Which language is useful in a cause and effect essay?

This is the third of four lessons about Cause and Effect Essays. To complete this course, read each lesson carefully and then unlock and complete our materials to check your understanding.   

– Introduce useful language to signal causes

– Introduce useful language to signal effects

– Provide examples to contextualise this language

Lesson 3

Now that you understand what a cause and effect essay is and have been introduced to some of the possible structures of this essay type, the next step would be to recognise that there are particular words and phrases which can be used to make it clearer to the reader whether it’s the cause or the effect being discussed. For example, when you’re introducing the causes of a situation, you should remember to include some of the following language structures.


1. Signalling Causes

  • (cause) caused (effect)
  • as/since (cause), (effect)
  • (cause) is the reason for (effect)
  • (cause) is responsible for (effect)
  • the first cause of (effect) is (cause)
  • (cause) is directly related to (effect)
  • (cause) has resulted in/led to (effect)
  • (cause) is one of the causes of (effect)
  • another reason for (cause) may be due to (effect)
  • because/as a consequence/as a result of (cause), (effect)



  • “increased linguistic support is the reason for decreases in dropout rates”
  • the first cause of high student debt is that universities realised they could make more profit by introducing a preliminary year”
  • “students receiving more instruction about cultural differences has resulted in students having more appropriate course expectations”


And when you’re introducing the effects caused by a particular situation, you should try to include some of the following language patterns:


2. Signalling Effects

  • (effect) is due to (cause)
  • (effect) began from (cause)
  • (effect) is caused by (cause)
  • (effect) is because of (cause)
  • (effect) affects/causes (cause)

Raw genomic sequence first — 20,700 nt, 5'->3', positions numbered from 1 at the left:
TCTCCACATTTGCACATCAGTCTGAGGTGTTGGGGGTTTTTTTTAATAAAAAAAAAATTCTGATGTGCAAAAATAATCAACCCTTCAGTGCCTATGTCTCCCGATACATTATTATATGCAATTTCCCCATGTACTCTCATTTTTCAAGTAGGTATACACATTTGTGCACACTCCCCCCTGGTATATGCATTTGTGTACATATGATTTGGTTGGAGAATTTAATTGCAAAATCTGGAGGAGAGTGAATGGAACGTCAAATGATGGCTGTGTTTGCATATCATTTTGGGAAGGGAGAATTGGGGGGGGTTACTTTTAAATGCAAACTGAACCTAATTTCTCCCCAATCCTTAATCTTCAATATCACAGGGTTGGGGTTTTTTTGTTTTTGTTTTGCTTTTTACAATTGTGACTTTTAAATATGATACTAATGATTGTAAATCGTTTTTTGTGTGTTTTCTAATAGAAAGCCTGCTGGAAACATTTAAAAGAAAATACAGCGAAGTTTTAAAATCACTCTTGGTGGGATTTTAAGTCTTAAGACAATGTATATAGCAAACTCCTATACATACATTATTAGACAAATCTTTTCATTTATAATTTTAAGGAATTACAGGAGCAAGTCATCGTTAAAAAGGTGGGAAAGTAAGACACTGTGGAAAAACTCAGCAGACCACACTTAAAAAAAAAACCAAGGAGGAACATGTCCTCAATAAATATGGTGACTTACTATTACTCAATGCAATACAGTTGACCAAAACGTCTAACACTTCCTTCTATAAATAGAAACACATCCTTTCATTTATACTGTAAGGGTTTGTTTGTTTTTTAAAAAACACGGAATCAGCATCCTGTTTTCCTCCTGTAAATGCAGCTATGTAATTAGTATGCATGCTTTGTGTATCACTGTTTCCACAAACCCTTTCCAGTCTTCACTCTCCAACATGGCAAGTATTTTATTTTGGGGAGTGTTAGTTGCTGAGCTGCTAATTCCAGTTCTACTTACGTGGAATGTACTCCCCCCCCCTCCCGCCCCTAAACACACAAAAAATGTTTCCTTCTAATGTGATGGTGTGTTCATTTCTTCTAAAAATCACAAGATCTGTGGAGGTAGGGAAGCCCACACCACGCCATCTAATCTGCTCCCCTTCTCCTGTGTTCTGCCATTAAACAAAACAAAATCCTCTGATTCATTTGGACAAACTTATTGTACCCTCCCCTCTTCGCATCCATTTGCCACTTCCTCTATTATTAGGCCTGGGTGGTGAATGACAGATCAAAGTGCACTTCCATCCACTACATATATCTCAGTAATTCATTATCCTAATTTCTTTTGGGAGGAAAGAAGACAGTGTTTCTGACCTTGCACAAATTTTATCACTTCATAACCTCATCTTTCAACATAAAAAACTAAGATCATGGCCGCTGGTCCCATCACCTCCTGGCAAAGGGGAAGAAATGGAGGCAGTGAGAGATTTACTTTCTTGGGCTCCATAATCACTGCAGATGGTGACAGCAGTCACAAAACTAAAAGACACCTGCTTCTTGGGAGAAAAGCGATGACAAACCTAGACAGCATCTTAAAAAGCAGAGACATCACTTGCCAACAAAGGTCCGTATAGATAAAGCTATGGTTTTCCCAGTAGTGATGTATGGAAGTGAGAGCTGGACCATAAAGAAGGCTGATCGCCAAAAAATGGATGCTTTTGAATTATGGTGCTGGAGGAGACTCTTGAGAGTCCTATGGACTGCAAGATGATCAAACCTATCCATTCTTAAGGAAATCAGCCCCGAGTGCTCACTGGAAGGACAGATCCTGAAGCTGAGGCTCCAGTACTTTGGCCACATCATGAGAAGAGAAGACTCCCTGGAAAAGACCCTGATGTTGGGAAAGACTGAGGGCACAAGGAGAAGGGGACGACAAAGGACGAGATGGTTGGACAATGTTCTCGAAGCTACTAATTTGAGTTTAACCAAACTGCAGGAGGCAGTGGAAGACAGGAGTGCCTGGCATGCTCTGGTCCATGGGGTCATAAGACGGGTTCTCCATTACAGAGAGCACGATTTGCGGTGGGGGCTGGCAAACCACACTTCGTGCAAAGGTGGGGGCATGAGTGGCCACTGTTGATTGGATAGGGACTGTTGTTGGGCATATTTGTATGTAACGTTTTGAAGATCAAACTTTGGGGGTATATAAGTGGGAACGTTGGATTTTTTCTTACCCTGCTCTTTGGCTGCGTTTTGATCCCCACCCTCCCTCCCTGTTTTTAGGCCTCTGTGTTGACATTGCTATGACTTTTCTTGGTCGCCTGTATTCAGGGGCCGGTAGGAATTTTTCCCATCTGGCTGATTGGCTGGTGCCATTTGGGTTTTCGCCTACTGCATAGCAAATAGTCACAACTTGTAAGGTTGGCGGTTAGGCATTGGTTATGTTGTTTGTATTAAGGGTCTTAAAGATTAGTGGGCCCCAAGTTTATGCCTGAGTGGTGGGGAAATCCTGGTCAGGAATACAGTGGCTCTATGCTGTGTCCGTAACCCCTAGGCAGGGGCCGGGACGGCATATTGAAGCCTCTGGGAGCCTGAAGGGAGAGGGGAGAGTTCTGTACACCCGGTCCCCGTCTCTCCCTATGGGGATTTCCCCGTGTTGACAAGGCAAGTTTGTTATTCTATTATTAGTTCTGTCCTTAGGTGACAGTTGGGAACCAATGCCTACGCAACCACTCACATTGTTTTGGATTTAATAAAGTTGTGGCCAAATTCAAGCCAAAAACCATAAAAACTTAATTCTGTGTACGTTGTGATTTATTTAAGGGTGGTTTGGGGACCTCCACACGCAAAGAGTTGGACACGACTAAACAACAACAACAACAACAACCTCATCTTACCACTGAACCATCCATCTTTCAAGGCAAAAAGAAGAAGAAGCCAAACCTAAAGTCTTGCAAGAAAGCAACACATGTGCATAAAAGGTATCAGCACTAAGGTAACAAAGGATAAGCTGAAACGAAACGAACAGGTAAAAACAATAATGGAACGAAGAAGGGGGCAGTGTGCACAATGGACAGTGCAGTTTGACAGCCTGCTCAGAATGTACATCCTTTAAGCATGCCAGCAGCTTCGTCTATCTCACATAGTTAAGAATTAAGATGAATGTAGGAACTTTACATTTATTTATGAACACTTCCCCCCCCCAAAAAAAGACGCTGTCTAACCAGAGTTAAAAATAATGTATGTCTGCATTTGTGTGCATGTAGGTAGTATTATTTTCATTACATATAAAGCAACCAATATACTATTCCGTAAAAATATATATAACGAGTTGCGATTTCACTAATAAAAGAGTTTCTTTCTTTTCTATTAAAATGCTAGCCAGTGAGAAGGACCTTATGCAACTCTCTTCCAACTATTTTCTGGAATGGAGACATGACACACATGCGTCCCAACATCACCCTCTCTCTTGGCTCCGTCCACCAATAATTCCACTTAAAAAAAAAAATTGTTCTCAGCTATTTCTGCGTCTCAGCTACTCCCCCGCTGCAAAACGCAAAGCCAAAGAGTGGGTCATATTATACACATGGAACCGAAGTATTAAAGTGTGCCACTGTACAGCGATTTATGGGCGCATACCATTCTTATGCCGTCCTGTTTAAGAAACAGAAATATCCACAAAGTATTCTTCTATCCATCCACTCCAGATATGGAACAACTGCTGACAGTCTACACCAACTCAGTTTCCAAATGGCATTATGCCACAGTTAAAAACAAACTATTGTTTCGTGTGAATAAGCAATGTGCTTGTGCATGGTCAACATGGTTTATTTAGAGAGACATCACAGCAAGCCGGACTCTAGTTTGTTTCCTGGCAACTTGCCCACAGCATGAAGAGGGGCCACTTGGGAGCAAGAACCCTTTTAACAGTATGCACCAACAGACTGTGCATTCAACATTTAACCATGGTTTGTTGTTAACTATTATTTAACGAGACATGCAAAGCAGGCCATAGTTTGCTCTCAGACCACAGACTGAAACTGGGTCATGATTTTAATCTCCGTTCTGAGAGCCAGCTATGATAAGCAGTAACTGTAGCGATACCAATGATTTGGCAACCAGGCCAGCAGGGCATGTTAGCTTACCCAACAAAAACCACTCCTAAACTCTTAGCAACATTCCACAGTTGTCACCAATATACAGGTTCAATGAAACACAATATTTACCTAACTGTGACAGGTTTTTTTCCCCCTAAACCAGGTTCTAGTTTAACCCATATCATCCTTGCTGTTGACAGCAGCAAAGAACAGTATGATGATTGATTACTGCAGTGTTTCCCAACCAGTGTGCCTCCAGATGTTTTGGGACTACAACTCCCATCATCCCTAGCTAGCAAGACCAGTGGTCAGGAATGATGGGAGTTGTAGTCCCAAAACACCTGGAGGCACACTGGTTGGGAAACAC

• another result of (cause) is (effect)
  • the first effect of (cause) is (effect)
  • (effect) is often attributed to (cause)
  • (effect) is a result/consequence of (cause)
  • consequently/therefore/thus/hence (effect)



  • “dropout rates have decreased due to students receiving more linguistic support through preliminary-year programmes”
  • another result of students receiving more instruction about cultural differences is that students have more appropriate course expectations”
  • “the increase in student debt is often attributed to the fact that universities realised they could make more profit by adding a preliminary year”


There is of course some flexibility to the above phrases, in which aspects such as verb forms, verb tenses and hedging language may all be altered to suit the writer’s purpose. Such variety can also exist in cause and effect essay questions, which is why we’ve provided some example questions below:


3. Signalling Cause and Effect Essays

  • How has global warming changed the world’s environment?
  • How are English-medium degrees benefiting Chinese students?
  • What are the effects on a child of having no siblings?
  • What were the most important factors for the economic crash of 2008?
  • What impact does a poor diet have on a person’s health?
  • Why have smartphones become so popular among teenagers?
  • What events have lead to global warming and how is this situation impacting the Western world?
  • Fewer and fewer students are finding relevant jobs after they graduate from university. What factors might be creating this situation, and how is this affecting students in the years after they graduate?
3 of 4 Lessons Completed


Once you’ve completed all four lessons about cause and effect essays, you might also wish to download our beginner, intermediate and advanced worksheets to test your progress or print for your students. These professional PDF worksheets can be easily accessed for only a few Academic Marks.

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